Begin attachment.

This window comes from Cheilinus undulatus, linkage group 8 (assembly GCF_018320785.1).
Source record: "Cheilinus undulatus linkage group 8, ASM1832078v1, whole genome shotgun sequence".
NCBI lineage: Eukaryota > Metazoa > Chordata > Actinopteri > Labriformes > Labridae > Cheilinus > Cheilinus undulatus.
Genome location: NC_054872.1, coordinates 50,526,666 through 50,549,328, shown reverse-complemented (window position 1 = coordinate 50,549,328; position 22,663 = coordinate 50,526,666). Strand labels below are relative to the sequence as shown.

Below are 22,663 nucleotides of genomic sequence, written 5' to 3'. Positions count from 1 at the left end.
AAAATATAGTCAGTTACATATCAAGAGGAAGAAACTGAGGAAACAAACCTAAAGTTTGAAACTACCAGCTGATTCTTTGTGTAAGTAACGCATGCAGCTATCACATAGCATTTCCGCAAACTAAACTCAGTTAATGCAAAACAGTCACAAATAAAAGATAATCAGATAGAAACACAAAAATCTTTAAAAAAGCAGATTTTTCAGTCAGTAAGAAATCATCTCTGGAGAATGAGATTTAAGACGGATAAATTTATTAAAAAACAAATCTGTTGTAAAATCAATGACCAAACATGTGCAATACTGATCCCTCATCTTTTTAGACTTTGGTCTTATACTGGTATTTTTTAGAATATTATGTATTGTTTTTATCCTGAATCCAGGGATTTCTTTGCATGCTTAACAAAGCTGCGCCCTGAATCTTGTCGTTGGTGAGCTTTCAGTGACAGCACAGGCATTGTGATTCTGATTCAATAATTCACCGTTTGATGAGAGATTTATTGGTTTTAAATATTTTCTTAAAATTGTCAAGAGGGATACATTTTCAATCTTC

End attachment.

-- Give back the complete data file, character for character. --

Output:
This window comes from Cheilinus undulatus, linkage group 8 (assembly GCF_018320785.1).
Source record: "Cheilinus undulatus linkage group 8, ASM1832078v1, whole genome shotgun sequence".
NCBI lineage: Eukaryota > Metazoa > Chordata > Actinopteri > Labriformes > Labridae > Cheilinus > Cheilinus undulatus.
Genome location: NC_054872.1, coordinates 50,526,666 through 50,549,328, shown reverse-complemented (window position 1 = coordinate 50,549,328; position 22,663 = coordinate 50,526,666). Strand labels below are relative to the sequence as shown.

Below are 22,663 nucleotides of genomic sequence, written 5' to 3'. Positions count from 1 at the left end.
AAAATATAGTCAGTTACATATCAAGAGGAAGAAACTGAGGAAACAAACCTAAAGTTTGAAACTACCAGCTGATTCTTTGTGTAAGTAACGCATGCAGCTATCACATAGCATTTCCGCAAACTAAACTCAGTTAATGCAAAACAGTCACAAATAAAAGATAATCAGATAGAAACACAAAAATCTTTAAAAAAGCAGATTTTTCAGTCAGTAAGAAATCATCTCTGGAGAATGAGATTTAAGACGGATAAATTTATTAAAAAACAAATCTGTTGTAAAATCAATGACCAAACATGTGCAATACTGATCCCTCATCTTTTTAGACTTTGGTCTTATACTGGTATTTTTTAGAATATTATGTATTGTTTTTATCCTGAATCCAGGGATTTCTTTGCATGCTTAACAAAGCTGCGCCCTGAATCTTGTCGTTGGTGAGCTTTCAGTGACAGCACAGGCATTGTGATTCTGATTCAATAATTCACCGTTTGATGAGAGATTTATTGGTTTTAAATATTTTCTTAAAATTGTCAAGAGGGATACATTTTCAATCTTC